There are an estimated several trillion friendly bacteria comprising over 400 species in the average human gastrointestinal tract. By body weight, each of us carries around nearly four pounds of intestinal microflora.
While Lactobacillus Acidophilus is probably the most well known of these, others you should know about include Bifidobacterium bifidum and B. longum. When the intestines are healthy, there are more friendly bacteria than nfriendly, or pathogenic ones; you might think of this arrangement as a kind of microbial ecology in which species have their allotted role and population density in the intestinal environment.
Lactobacillus Acidophilus is the predominant friendly bacteria in the upper intestinal tract. Lactobacillus is the general (genus) name of the bacteria, Acidophilus is the particular strain. It helps reduce the levels of harmful bacteria and yeasts in the small intestine and also produces lactase, an enzyme which is important in the digestion of milk. L. Acidophilus is also involved in the production of B vitamins (niacin, folic acid, and pyridoxine) during the digestive process.
Not only can Acidophilus and other probiotics tune up your intestinal function, counteract antibiotic damage, and stimulate the immune system to function better when youre relatively well, but when youre ill, they can also contribute significantly to relief of health problems ranging from indigestion and diarrhea to colon and liver cancer.
Acidophilus, used in milk in grocery stores and also sold in concentrated form as a health-food product, consists of billions of live, beneficial bacteria, taken to change the flora of the digestive system and help crowd out harmful organisms. Most physicians do not take acidophilus very seriously, but regard it as a health food and do not mention it to their patients; you will probably not hear about it from your doctor. But some physicians do recommend it for their AIDS patients, and recently we have been hearing of a number of persons who are convinced that it has helped them in controlling diarrhea and/or candida (thrush) in the digestive tract.We (AIDS.ORG) don't know of any scientific studies which would prove or disprove these uses; but acidophilus is readily available, inexpensive, easy to use, and evidently helpful to some. It appears to be entirely harmless, but patients should check with their physicians to make sure there are no reasons to avoid trying it.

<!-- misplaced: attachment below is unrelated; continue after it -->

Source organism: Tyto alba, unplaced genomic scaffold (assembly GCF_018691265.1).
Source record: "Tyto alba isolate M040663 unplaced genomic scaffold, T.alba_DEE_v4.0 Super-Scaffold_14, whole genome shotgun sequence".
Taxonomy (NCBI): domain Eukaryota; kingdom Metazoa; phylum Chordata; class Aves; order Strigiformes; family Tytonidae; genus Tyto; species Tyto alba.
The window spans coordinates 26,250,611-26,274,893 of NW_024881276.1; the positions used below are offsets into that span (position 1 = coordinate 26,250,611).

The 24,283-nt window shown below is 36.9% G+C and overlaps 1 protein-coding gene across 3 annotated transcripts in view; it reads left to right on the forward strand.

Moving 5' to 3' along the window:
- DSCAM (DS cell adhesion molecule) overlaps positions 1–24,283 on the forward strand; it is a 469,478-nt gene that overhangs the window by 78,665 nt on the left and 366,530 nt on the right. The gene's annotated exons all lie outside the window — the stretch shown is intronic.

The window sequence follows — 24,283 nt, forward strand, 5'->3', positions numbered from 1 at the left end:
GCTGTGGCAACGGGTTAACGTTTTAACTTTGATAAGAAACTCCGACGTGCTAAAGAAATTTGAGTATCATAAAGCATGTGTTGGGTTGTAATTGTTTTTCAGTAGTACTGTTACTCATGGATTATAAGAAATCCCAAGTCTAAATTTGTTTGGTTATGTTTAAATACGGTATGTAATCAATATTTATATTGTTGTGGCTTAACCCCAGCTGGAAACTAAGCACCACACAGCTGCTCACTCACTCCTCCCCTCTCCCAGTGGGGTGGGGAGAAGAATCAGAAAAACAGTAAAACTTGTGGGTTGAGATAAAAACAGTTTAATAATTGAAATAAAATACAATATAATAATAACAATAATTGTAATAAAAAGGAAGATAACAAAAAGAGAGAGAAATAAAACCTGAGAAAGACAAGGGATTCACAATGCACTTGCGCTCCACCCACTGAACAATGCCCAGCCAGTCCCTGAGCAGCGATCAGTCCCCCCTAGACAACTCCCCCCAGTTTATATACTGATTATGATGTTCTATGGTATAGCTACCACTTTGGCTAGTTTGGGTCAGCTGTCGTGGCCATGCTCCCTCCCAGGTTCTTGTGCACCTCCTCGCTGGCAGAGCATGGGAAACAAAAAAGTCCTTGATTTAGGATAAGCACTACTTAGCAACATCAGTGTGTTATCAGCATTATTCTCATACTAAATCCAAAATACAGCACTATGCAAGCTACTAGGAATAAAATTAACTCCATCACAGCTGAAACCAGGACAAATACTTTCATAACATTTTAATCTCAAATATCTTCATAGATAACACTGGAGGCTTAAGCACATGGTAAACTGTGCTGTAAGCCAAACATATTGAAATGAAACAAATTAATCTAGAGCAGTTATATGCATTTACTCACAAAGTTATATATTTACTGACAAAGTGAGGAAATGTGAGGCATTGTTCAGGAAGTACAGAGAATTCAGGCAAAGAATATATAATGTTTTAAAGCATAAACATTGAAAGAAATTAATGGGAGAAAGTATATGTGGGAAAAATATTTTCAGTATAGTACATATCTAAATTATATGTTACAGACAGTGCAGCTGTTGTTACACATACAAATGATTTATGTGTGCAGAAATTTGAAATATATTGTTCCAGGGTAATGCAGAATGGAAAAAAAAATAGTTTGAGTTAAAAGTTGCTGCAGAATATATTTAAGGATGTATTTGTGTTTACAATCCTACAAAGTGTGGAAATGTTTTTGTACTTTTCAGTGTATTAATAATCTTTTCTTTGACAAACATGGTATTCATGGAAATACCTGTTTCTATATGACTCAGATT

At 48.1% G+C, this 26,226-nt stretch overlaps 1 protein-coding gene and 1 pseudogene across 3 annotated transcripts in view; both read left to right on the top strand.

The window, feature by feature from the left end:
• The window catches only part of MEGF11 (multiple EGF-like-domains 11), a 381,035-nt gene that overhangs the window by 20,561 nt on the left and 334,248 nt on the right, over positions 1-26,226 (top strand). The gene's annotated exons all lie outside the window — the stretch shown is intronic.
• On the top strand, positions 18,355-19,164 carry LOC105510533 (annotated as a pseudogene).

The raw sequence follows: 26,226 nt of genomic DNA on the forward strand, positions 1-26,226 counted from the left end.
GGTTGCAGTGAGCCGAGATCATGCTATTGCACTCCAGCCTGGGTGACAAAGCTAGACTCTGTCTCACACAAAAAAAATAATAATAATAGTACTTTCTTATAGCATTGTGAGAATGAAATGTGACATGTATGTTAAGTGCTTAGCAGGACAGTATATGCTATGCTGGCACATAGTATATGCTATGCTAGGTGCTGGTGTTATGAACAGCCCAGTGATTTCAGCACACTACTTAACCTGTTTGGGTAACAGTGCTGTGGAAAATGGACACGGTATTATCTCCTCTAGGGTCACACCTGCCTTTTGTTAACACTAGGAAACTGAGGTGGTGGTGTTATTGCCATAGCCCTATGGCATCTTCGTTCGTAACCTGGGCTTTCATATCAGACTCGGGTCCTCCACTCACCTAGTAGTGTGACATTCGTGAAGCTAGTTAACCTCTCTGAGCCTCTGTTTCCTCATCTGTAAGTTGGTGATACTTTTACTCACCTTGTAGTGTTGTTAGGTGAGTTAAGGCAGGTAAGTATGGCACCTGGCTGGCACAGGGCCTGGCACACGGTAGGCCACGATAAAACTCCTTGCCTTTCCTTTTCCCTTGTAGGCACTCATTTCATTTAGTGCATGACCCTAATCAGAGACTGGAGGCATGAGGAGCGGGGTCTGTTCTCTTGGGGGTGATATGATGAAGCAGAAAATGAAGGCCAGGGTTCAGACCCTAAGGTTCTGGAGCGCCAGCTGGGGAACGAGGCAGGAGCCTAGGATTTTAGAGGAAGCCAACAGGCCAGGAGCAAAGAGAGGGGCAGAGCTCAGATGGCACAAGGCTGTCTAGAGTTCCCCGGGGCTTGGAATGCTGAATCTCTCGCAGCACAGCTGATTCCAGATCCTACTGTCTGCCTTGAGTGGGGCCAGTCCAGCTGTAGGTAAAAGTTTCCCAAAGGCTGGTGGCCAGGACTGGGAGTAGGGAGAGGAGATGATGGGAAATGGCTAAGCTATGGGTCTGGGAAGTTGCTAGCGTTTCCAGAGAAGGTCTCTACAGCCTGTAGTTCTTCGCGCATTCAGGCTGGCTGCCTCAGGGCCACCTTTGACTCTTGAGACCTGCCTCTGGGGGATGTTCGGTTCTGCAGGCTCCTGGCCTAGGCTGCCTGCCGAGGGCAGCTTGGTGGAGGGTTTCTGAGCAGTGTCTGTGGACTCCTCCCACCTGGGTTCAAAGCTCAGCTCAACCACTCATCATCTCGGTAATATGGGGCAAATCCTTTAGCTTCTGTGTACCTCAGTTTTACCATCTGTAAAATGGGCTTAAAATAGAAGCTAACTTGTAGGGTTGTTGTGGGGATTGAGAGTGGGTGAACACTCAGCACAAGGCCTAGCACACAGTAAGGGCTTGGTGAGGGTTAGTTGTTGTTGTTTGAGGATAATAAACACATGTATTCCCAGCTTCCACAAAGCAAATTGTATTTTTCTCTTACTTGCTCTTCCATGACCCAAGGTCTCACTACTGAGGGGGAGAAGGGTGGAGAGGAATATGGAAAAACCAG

The characteristics required of lactobacilli as probioties are the following:
- Beneficial function
- Easy cultivation
- Adhesion and
- Population stability.
Several studies have assessed the potential of lactobacilli in the prevention or treatment of certain genitourinary tract infections such as bacterial vaginosis, vaginitis, or urinary tract infections. The main goal of therapy with biotherapeutic agents should be to prevent overgrowth of a pathogen until such a time that the normal microbiota can be reestablished. The possibility of using lactobacilli is promising, especially in pregnant women and in the case of patients with recurrent genitourinary tract infections produced by strains with resistance to several antibiotics. In addition, probiotic therapy is considered as "natural" and without side effects in contrast with conventional pharmaceutical treatments, but there is a limited array of tested biotherapeutic agents and a lack of pharmacokinetic data.
The authors have tested the therapeutic efficacy of a multibacterial combination consisting of Lactobacillus acidophilus and Bifidobacterium bifidum in elderly patients with bowel disorders. Bacteriological and histopathologic investigation showed this combination to yield excellent biologic results with restoration of duodenal bacterial flora and subsidence of clinical symptoms. The function of the muciparous glands was restored and the duodenal mucosa was normalized.
- AIDS.ORG Article: Acidophilus: for Diarrhea or Thrush
- Barbes C, Boris S. Aids Patient Care STDS 1999 Dec;13(12):747-51. Potential role of lactobacilli as prophylactic agents against genital pathogens.
- Pecorella G, Vasquez E, Et al. The effect of Lactobacillus acidophilus and Bifidobacterium bifidum on the intestinal ecosystem of the elderly patient.